Restoration Budgets

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Restoration Budgets

Postby jereid719 » Wed Dec 15, 2010 5:47 pm

I know it's a touchy subject, and I won't tell anybody's wife how much they have spent! I'm at the end of year 1 on a 1963 rebuild and I had a few surprises under nearly 50 years worth of repaints and bondo, yet my budget is still intact. After 2nd-hand fenders and hood, brand new floors, bulk head and quarter panels, I've gone through about 5k. I still have to paint and reassemble, but even with some new bright work and sundries like lift-the-dot fasteners and hinges, I think I'm in good shape. Next phase is the engine work, and I really want to do it up. I'm doing a 1380 with a Shorrock blower which should come in around 5-7k. All said and done, I should have a really cool street car for about 15k.

Am I crazy for spending this much? I never see really good restored cars for sale, so I have no idea what other guys have invested.

What's your number up to? List some specs for your car, please.

Thanks!!!
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Re: Restoration Budgets

Postby spritenut » Fri Dec 17, 2010 11:47 pm

Great topic
I am currently working on a 68 Midget that I bought for $50. It was just a bare stripped out shell, no doors, fenders, engine, pipes or wires.
So I decided to see if I could restore a midget complete, show worthy, safe, and a good solid runner for a budget of $500.
Yes, Five Hundred Dollars.
I am up to $480 and it runs, drives, and stops. I still have to make an interior. (I do have nice seats)
Mind you I have parted out or owned several Spridgets in my life, 66 to be exact and I do have loads of spares.
But new brake pipes, hoses, and hydraulics, a new battery, paints and sundries do add up. But I am still under budget but I think i will go over by about $50 because I need a few bits I do not have.
Most of my projects come in around $4000 with an engine rebuild and a new interior with all new parts. But those projects usually need floors, sills, etc.
This Midget was reasonably rust free and I do make my own patch panels.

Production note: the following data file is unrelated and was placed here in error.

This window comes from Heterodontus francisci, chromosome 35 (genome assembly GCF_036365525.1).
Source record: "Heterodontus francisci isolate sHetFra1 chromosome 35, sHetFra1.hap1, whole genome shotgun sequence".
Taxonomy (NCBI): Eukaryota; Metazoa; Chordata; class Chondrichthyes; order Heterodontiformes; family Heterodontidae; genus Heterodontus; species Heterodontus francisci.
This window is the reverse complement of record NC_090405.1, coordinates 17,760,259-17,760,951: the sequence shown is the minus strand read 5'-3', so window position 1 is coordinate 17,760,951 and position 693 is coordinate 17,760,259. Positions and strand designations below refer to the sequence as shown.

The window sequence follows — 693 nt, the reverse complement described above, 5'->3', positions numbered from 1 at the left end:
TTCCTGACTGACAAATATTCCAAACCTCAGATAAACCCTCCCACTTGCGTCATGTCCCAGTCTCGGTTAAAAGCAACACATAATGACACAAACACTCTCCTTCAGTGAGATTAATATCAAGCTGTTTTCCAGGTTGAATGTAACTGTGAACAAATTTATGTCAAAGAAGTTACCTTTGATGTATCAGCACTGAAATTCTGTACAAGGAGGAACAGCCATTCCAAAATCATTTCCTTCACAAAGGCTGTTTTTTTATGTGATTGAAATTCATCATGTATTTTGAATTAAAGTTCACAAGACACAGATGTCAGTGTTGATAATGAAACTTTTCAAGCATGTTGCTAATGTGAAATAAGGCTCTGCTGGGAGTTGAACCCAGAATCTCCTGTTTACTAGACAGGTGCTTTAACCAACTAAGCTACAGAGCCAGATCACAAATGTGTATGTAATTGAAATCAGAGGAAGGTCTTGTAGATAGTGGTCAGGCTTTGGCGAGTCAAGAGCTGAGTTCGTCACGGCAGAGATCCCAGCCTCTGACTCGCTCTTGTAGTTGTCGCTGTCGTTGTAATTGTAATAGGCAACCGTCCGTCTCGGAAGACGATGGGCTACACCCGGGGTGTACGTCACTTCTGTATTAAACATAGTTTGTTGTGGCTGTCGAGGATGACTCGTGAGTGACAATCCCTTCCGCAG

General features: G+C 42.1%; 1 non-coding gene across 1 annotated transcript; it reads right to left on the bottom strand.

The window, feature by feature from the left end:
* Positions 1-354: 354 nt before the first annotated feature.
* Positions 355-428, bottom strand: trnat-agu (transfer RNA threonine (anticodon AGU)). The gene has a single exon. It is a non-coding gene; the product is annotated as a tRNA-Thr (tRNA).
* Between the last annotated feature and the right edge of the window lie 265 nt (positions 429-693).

So if you do have a complete car, that turns over, you could restore it for around $500 if you do everything yourself. And I mean EVERYTHING including bodywork, paint, and mounting the tires.
Frank Clarici
Toms River, NJ
The BETTER not BIGGER Healeys
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Re: Restoration Budgets

Postby MikeWood » Mon Dec 20, 2010 11:48 am

Hi

I like Frank's approach to restoration, reminds me how I used to fix old Minis in the 1980s to use as my regular street car. 'Solid runner' - now that's a great car. Much more fun for the £ or $ than many an over-restored example - I want one!

I guess the best tip is to find the best bodyshell you can find, fix it carefully and paint it properly, and collect and refurbish parts rather than buying new pattern parts. Clean all electrical conections carefully, make new ones with good quality connectors (crimp & solder if you can), replace any corroded wire and sort out all the earthing points. Over here in the UK it is a problem finding really good shells, and there a quite a few cars that look shiny on the top but still will need serious money on fixing structural rust problems in spring hangers, sills and floors.

Spend the money on getting a really strong shell, new copper brake pipes (Automec kit) and top quality new brake hoses, wheel cylinders, master cylinders and coolant and heater hoses. And find the best quality and condition distributor cap, rotor arm and contact points you can get (even a new dizzy pigtail).

Cheers
Mike
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